When confronting credit constraints, female-led or -owned firms may adopt environmental assurances to increase access to credit. However, this depends on how financial institutions integrate gender diversity and environmental risk into the rating phase of their credit management system. This study uses comprehensive firm-level data from small and medium-sized enterprises (SMEs) across 39 countries to uncover the relationship between environmental assurances and access to finance and to investigate whether this relationship varies by the gender composition of firms. The gender relations of firms are measured in terms of leadership and ownership. We find that environmental assurances have a significant impact on access to finance, although the impact is sensitive to the gender composition of firm leadership. While environmental assurance raises the probability of having loan applications approved for male-led firms, the opposite is true for female-led firms. In general, female ownership does not affect access to finance, regardless of environmental assurances. Collectively, the findings provide policy implications for improving the efficiency of financial markets and managerial implications for evaluating the impacts of firm-gender composition on access to finance.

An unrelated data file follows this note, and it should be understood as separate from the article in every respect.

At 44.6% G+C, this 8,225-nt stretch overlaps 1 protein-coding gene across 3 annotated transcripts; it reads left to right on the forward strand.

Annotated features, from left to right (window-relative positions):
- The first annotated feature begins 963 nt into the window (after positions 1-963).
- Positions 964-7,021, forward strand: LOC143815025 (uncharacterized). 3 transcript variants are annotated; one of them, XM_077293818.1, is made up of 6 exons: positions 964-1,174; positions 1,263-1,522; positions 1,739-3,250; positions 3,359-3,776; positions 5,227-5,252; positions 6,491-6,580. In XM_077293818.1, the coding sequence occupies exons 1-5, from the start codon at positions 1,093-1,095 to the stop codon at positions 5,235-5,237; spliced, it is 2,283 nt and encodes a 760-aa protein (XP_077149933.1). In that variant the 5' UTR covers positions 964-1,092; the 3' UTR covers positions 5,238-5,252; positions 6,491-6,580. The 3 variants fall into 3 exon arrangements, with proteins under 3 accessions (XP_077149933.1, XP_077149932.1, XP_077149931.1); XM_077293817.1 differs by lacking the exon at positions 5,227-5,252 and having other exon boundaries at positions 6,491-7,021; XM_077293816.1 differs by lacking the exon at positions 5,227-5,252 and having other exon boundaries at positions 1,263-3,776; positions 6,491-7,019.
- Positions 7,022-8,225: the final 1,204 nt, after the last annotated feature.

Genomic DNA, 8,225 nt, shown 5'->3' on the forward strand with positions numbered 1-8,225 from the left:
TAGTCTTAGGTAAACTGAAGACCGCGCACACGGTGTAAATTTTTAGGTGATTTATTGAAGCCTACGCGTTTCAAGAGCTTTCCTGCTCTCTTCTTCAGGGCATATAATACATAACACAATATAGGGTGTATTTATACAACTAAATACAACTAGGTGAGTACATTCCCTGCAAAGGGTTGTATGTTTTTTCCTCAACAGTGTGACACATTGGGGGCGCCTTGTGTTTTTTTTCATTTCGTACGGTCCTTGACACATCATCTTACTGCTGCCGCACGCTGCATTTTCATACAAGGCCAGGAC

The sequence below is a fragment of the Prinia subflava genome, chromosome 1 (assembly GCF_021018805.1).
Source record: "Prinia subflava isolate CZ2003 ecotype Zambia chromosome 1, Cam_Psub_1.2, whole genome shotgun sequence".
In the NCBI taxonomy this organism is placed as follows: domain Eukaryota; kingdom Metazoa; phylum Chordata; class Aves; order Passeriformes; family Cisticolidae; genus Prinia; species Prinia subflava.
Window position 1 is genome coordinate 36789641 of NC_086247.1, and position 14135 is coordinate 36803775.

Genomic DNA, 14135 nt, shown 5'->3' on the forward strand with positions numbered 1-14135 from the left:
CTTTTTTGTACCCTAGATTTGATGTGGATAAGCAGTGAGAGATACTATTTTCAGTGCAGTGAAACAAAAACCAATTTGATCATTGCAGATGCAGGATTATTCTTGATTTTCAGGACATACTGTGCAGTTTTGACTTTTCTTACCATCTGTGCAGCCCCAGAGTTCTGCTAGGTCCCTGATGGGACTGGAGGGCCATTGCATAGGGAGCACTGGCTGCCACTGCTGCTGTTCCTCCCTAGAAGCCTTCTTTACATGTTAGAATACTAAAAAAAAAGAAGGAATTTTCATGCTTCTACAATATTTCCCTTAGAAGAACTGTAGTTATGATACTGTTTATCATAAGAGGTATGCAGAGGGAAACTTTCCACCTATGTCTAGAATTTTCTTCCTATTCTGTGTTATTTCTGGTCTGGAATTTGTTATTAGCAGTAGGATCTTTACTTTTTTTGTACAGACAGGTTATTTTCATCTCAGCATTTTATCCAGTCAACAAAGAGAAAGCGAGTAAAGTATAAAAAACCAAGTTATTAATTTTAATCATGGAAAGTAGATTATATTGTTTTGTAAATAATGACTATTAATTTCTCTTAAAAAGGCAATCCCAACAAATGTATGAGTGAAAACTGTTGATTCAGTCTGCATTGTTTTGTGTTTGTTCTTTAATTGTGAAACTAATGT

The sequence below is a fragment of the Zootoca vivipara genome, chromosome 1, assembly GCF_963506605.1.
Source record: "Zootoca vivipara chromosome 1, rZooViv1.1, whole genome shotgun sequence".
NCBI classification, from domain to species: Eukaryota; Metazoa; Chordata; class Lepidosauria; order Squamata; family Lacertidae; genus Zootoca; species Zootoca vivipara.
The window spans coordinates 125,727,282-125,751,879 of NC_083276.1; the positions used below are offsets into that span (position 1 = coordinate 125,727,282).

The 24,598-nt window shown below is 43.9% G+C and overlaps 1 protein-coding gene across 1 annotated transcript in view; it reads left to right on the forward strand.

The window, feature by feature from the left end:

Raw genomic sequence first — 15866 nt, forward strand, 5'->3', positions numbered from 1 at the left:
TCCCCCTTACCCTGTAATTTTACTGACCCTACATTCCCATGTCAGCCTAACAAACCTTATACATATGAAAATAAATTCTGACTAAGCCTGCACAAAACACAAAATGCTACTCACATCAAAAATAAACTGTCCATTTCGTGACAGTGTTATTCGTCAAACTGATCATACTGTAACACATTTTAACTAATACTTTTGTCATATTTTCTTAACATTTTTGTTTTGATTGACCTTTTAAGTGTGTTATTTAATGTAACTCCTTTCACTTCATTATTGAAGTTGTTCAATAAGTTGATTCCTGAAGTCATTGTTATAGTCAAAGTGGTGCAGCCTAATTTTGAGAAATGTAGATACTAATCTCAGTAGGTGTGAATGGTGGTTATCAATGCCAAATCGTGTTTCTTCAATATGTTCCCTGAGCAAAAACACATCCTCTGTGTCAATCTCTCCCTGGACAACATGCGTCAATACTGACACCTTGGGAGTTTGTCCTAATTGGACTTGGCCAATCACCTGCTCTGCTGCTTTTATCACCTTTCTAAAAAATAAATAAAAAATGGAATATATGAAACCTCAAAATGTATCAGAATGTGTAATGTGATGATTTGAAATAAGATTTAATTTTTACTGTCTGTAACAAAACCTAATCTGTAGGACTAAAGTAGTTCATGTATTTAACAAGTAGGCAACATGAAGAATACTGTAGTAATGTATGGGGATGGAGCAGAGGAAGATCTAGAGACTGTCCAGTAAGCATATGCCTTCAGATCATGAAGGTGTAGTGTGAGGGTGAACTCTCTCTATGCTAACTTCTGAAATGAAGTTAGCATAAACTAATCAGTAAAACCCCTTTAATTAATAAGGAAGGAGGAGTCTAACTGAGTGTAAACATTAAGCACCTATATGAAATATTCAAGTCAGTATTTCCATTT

- Access to finance
- Environmental assurance